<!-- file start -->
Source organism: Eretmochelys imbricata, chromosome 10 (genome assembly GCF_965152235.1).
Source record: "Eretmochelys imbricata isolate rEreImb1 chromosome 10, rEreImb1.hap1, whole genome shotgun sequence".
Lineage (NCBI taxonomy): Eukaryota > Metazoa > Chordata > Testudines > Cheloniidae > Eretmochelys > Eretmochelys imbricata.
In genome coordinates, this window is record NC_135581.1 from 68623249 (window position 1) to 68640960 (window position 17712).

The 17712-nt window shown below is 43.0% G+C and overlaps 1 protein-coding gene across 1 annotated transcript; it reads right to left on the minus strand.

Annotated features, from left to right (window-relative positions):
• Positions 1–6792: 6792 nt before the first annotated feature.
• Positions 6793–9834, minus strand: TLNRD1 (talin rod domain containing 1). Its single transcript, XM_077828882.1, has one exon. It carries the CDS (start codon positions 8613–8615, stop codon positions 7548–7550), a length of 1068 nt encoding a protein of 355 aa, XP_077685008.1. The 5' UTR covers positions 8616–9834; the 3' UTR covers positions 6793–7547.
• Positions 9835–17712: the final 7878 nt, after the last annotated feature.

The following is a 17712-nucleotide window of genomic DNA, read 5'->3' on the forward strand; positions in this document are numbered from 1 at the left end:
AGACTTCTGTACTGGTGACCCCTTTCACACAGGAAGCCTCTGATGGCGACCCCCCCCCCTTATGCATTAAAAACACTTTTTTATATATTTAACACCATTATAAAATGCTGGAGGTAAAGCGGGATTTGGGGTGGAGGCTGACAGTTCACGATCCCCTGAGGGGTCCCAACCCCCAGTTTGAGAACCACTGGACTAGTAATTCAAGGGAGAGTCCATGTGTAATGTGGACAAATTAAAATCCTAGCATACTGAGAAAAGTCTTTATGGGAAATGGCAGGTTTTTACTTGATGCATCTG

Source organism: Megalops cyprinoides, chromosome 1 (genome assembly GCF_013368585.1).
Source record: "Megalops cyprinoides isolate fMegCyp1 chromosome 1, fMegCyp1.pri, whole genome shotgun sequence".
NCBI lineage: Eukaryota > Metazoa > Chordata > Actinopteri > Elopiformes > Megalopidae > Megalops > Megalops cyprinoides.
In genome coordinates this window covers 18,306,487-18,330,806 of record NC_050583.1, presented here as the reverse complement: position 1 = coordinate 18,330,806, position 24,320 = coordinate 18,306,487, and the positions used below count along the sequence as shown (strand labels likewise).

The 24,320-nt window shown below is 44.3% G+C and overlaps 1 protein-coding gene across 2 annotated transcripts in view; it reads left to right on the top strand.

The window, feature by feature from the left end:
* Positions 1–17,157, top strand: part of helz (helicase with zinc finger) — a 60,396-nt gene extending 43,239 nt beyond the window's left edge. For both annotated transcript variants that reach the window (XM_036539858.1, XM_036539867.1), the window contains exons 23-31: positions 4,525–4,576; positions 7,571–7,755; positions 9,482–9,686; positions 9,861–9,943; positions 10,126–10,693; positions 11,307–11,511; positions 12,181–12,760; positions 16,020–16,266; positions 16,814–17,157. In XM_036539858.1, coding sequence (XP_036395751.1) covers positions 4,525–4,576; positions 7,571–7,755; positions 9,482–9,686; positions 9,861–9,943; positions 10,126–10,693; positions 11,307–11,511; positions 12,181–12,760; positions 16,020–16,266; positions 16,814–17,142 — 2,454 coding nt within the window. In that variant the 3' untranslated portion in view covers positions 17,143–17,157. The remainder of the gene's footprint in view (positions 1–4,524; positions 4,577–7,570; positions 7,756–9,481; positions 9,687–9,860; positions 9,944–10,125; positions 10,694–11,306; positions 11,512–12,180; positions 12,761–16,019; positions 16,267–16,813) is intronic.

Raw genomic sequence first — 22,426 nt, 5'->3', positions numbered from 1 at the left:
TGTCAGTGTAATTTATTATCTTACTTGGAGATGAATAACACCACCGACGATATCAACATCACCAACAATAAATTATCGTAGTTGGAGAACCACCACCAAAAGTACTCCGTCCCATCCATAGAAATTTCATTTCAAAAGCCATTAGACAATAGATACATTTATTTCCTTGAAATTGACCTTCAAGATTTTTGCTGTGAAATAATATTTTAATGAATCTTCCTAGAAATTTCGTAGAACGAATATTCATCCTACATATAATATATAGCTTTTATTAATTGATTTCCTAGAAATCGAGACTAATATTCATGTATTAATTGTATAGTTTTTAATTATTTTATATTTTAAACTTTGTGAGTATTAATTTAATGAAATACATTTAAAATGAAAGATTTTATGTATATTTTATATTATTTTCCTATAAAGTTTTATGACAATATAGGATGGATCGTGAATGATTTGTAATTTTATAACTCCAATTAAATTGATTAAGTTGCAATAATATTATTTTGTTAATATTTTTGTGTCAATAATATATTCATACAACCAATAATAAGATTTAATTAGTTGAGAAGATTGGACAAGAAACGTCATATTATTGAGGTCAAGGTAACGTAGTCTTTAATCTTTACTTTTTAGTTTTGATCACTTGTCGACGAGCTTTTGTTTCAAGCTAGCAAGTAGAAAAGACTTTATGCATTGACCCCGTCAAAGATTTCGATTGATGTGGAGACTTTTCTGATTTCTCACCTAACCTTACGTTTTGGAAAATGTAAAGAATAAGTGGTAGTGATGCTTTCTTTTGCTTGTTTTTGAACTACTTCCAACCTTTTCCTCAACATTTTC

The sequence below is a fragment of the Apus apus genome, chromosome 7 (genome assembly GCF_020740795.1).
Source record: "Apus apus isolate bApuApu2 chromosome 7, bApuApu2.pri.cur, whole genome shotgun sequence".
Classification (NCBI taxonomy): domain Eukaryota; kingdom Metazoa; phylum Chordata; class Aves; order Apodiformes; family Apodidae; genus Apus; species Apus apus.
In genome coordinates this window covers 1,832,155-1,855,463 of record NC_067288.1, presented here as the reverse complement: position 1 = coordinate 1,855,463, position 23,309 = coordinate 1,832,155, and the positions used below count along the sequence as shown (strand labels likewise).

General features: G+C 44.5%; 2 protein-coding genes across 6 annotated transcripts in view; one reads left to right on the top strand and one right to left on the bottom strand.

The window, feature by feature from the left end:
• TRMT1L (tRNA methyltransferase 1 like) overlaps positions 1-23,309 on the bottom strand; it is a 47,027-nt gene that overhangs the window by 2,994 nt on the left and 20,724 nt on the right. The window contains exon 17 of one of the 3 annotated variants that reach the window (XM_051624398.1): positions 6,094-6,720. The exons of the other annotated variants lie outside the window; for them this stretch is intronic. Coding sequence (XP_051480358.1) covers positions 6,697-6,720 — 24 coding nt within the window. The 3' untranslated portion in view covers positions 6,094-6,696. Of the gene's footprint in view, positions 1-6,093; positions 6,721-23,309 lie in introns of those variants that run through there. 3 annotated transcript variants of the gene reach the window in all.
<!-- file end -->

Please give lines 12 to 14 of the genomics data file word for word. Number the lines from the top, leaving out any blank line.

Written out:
Source organism: Megalops cyprinoides, chromosome 1 (genome assembly GCF_013368585.1).
Source record: "Megalops cyprinoides isolate fMegCyp1 chromosome 1, fMegCyp1.pri, whole genome shotgun sequence".
NCBI lineage: Eukaryota > Metazoa > Chordata > Actinopteri > Elopiformes > Megalopidae > Megalops > Megalops cyprinoides.